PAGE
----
Phoenix Business Journal by Tony Ku, The Business Journal
Date: Sunday, December 22, 2002
Improving people’s lives is the goal.
That’s what Erika Feinberg says she’s doing with her newest business, Independent Living Products Corp. And she is adding a new executive team, new offices and a revised business plan to make sure that goal is met.
“Normally, when a patient leaves a hospital, (doctors) don’t necessarily sit down with them and tell them that in your condition, you can’t do these 10 things around the house,” said Feinberg. “They are just sent out with a prescription, and not sent with the products available to help them.”
Independent Living’s solution: finding products that provide an extra hand for the physically disabled and making sure that market segment knows about the products that will alleviate some of their problems.
“Some of the products are just incredibly useful,” said Feinberg, an entrepreneur who has purchased a number of companies.
Her most recent venture is EF Financial, a parent company that funds and helps rebuild lifestyle-type companies.
Feinberg purchased Independent Living five months ago after she and her husband, Larry Fugleberg, were looking for an investment after selling a previous business.
“When my husband and I were in search of a new business to buy, ILP fit every single spec of criteria we were looking for,” she said.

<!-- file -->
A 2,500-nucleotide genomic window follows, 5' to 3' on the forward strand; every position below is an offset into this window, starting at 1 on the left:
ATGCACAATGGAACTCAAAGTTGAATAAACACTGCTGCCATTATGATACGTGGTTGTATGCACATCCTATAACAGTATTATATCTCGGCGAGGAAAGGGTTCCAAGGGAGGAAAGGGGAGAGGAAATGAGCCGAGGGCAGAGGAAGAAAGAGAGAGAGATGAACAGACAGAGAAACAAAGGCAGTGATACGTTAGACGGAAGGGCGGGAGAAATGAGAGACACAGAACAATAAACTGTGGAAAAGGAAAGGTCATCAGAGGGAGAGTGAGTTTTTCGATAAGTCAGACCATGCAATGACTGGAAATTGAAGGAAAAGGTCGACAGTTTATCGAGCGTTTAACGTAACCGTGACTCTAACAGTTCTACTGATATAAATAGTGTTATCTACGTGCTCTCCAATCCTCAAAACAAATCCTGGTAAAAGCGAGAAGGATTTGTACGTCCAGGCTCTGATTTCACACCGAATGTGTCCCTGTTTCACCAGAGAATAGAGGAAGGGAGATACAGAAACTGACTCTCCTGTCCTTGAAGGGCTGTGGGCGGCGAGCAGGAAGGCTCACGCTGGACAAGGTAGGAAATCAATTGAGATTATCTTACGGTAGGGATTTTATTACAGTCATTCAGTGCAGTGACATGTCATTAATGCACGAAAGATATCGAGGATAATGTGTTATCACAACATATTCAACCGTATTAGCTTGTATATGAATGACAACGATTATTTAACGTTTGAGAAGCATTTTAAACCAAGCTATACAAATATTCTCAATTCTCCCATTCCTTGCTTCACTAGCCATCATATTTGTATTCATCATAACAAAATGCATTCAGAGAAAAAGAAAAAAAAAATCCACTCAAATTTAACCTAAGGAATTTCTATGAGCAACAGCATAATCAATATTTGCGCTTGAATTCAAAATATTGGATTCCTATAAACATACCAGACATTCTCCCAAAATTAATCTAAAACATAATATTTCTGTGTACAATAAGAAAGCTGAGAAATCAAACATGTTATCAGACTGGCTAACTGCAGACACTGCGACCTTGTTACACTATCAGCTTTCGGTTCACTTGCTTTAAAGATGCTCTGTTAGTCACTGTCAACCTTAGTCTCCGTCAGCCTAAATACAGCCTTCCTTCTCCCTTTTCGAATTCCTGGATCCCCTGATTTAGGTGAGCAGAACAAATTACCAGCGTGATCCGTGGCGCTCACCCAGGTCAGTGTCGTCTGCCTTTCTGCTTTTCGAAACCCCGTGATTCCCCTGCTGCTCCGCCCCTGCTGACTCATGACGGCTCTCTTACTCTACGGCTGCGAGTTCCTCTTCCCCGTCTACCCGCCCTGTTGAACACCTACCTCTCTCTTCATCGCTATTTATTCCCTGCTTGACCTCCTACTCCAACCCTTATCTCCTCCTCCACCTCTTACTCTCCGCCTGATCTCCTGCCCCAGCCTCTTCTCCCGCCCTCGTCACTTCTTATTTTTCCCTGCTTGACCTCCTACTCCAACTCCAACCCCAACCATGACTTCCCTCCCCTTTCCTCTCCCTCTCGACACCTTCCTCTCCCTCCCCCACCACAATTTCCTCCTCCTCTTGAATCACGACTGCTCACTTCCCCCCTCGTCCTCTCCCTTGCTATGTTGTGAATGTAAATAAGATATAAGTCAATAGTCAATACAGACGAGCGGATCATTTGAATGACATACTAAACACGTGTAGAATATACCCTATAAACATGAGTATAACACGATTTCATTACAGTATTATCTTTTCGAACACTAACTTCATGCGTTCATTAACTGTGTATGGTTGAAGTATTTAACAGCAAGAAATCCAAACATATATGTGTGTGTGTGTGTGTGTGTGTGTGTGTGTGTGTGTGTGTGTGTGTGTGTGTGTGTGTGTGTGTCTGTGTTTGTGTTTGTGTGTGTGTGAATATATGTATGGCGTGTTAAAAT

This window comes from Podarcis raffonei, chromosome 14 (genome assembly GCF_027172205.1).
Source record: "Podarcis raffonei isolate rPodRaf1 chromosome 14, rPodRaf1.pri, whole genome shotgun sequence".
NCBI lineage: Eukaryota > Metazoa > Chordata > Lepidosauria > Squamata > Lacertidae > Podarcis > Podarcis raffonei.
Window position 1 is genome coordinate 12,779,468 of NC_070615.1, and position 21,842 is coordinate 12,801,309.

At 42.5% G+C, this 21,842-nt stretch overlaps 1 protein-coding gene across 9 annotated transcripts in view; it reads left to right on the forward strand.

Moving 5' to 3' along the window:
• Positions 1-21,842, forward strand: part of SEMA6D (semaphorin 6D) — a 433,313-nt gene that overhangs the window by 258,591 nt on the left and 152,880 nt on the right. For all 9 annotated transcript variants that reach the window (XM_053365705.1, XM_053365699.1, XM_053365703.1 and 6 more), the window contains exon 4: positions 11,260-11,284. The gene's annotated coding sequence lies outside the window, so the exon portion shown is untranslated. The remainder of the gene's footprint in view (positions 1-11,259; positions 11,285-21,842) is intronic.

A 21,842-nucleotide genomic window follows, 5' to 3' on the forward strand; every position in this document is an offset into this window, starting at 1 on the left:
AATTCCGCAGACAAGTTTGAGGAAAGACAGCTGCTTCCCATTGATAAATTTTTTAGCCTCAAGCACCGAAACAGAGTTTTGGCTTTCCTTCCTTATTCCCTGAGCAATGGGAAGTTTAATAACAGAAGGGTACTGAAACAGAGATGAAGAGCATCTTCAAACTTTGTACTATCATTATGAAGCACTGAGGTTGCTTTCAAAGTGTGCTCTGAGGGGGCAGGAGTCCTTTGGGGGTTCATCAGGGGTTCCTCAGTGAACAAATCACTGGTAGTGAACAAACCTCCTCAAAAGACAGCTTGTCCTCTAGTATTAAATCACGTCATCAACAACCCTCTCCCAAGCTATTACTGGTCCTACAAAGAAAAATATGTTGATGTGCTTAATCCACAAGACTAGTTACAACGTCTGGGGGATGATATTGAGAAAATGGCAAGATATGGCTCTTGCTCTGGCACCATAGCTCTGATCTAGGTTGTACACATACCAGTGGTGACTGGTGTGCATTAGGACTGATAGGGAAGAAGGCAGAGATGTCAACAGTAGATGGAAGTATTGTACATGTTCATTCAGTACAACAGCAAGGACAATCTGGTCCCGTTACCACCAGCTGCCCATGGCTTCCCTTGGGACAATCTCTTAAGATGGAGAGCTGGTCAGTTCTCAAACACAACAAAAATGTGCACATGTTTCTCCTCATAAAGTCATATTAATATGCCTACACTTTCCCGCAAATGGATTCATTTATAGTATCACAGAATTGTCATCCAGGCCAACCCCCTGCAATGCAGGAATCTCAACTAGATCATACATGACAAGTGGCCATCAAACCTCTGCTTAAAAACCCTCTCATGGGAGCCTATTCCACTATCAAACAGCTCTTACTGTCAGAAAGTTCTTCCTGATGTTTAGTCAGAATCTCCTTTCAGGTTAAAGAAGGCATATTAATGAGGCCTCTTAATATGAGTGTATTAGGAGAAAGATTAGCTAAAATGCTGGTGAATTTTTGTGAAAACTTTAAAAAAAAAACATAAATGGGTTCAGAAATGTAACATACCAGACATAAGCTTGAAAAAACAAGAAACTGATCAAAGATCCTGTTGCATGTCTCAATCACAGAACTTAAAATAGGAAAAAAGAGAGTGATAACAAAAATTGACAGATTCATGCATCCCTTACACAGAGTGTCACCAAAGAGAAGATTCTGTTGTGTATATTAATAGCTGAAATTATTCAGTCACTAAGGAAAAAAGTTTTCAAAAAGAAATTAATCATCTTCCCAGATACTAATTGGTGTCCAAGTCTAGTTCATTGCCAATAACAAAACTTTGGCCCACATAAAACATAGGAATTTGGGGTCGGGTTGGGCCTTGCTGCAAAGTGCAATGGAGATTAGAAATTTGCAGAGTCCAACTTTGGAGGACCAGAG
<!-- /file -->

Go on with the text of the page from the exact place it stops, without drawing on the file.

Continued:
Products that Feinberg’s company retails range from simple good-grip kitchen products for arthritis plagued individuals to voice-activated TVs, alarm clocks and radios.
The company has worked with the Arthritis Foundation, and according to Vice President of Programs and Services Valerie Jones, Independent Living has made a significant impact upon the physically disabled.
“The service they provide is huge,” Jones said. “A lot of people have severe, debilitating illnesses that cause fatigue and pain and these assistive devices really allow them to do the things we take for granted.”
Independent Living has been in existence for 10 years. The new ownership is embarking on a three-part strategy to re-launch the company to increase its presence.
The business already has established itself on the Internet and developed a catalogue, and both have attracted a lot of outside business.
“We want to infiltrate Arizona pretty quickly,” Feinberg said. “Most of the business we are getting right now is from out of state.”
The most inventive part of Feinberg’s plan is to develop cooperative retailing inside a rehabilitation or acute-care hospital, integrating the company into the discharge process.
“Lots of times we become a marketing partner for the caregiver,” she said.
Jones agreed that most first-time disabled individuals don’t know about the tools and technologies available.
“When people call us for help, most of them don’t necessarily know where to go,” she said. “Health care providers may not know where to send them or have the time to do research for them. Having them in the facility is an added benefit for the patient.”
Independent Living also is creating a new executive team, scheduled to be announced in January, which is expected to help turn the company into a household name for all physically disabled.
A physical change also is in store for the company. A move from Phoenix to Scottsdale is in the works with the goal of working with the Mayo Clinic or Scottsdale Healthcare as well as partnering with other assisted-care facilities and communities.
“It’s our goal to bring an added benefit to the communities, associations, retail operations, health care organizations, corporations and insurance groups we partner with,” she said.